You can start experimenting with the default Raspberry Pi OS, but to make things easier a prepackaged OS is available with additional tools. Follow these steps to get started quickly with this CrowPi OS.
The official Imager Tool can be downloaded directly from the Raspberry Pi website. This simple tool works on all common operating systems and can be installed very easily with just a few keystrokes. More detailed instructions for installation are also available on the homepage of the Raspberry Pi website or here on “Set up a new Raspberry Pi”.
The image for the CrowPi OS which contains the operating system for the Raspberry PI can be obtained directly from the Github repository of the CrowPi example project. The latest release of the operating system can be found under this link: Download CrowPi Image.
The image can then be downloaded from GitHub here: GitHub Download CrowPi Image
After the download, unzip the .zip archive. Everything is now ready for the next step!
When the image is written to the SD card, all data that is still on it will be overwritten!
First, the SD card must be available as a drive on the computer. There are different possibilities for this. Card readers are just as suitable as USB adapters. The Raspberry Pi Imager tool is now started. First, the operating system must be selected. Press the button “Choose OS”.
At the bottom of the list, select “Use custom”. In the selection dialog, select the previously downloaded and unzipped crowpi.img.
The second step is to select the SD card. To do this, press the button “Choose storage”. It automatically shows you only the available removable media such as USB sticks or SD cards. It is now very important to select the correct entry in order to avoid unwanted data loss. On Windows, the drive letter that is actually affected is shown under the data carrier, so that this can be easily checked in Explorer. In case of doubt, however, simply unplug the data carrier with important media beforehand so that nothing can happen.
TODO picture select SD card
Everything is ready to write the image to the SD card. The process can be started by pressing the “Write” button. Another confirmation dialog follows before the SD card is finally overwritten. Writing the image to the SD card can take a few minutes which is completely normal. As soon as the process is completed, a message appears. The SD card can now be removed from the computer.
To insert the prepared SD card into the CrowPi, the 4 retaining screws may have to be loosened. These can be found here:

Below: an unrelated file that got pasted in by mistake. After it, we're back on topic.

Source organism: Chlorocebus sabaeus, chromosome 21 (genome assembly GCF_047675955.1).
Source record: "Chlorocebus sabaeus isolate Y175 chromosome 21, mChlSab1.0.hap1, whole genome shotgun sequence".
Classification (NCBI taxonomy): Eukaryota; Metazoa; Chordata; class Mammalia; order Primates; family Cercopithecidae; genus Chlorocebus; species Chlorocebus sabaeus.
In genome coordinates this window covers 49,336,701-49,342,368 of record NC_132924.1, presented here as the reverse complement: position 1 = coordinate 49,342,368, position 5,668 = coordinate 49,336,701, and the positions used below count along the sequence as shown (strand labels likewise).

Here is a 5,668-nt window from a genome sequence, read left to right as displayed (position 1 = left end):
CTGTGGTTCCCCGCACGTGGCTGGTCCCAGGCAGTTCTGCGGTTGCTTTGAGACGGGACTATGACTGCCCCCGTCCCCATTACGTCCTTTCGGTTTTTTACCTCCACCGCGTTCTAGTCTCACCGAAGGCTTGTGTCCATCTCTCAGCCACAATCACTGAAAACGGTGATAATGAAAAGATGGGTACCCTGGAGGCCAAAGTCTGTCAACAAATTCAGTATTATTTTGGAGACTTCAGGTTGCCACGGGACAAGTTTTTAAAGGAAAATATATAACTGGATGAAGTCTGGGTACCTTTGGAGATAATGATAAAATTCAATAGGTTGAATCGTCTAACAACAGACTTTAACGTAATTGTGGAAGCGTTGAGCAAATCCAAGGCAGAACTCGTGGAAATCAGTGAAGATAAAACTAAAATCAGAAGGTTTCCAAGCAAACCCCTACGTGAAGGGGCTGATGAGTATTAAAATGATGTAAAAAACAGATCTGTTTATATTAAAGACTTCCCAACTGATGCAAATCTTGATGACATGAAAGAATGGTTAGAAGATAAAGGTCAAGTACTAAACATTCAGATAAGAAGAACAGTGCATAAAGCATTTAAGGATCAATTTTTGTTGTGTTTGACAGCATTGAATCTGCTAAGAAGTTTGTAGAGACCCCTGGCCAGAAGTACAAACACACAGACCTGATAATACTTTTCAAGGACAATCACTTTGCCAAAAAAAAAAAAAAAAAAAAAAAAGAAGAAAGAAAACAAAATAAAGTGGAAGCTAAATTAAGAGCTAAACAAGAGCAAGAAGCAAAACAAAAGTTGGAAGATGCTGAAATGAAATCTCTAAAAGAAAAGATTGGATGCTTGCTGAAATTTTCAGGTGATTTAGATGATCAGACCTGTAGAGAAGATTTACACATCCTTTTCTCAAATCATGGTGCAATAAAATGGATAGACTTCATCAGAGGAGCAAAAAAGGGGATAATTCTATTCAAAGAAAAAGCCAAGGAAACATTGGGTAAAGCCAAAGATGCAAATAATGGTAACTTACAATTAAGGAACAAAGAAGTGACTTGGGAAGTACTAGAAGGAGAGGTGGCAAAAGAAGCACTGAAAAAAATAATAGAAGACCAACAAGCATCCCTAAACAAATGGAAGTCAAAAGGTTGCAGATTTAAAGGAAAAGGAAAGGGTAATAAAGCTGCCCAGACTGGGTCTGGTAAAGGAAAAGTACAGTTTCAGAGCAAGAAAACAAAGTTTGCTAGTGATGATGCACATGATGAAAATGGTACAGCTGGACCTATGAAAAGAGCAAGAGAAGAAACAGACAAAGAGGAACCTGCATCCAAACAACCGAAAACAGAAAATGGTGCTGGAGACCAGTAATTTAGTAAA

After loosening the screws, the Raspberry Pi can be lifted. At most, a few cables must be unplugged. The SD card slot can now be found on the underside. Here the SD card with the contact surfaces can be inserted in the Raspberry Pi. The slot is marked again in the picture below. As soon as the SD card is inserted, the Raspberry Pi can be correctly installed in the CrowPi and any cables that may have been disconnected can be plugged in again. As soon as everything is back in its place, the CrowPi can be connected to the power.
Before the CrowPi is put into operation, it should be checked again whether all 3 cables are connected to the Raspberry Pi. The HDMI adapter on the left, the USB cable on the lower side and the GPIO ribbon cable on the right should be connected. These mandatory cables are framed with red circles in the next graphic. Optionally, a keyboard and mouse can be connected via USB, which is marked with a pink circle below:
Only the network connection of the freshly started Raspberry Pi still has to be made manually. Otherwise, all settings are already optimally contained in the FHNW CrowPi image. Now there are a few options for the network connection:
The easiest way to make the settings is to use the mouse and keyboard connected to the Raspberry Pi. Setting up via WLAN is explicitly recommended, as it can be used in almost any environment and works great with the hotspot function on your own smartphone even when you are out and about.
In the following, only the connection via WLAN is described, however, if there is expertise in this area, a connection via cable can also be established.
To connect via wireless network, the two arrows on the desktop of the CrowPi must be pressed on the top right, after which you can select the desired network. Then enter the corresponding password in the dialog for secure connections. A few seconds after the connection, the CrowPi’s background image will automatically update and display the assigned IP address. An Ethernet address is also visible on the images. This means that at the moment of the recording there was also an Ethernet cable connected to the Raspberry Pi. Now that we have a network connection to the CrowPi, we are ready to set up the development environment as the next step.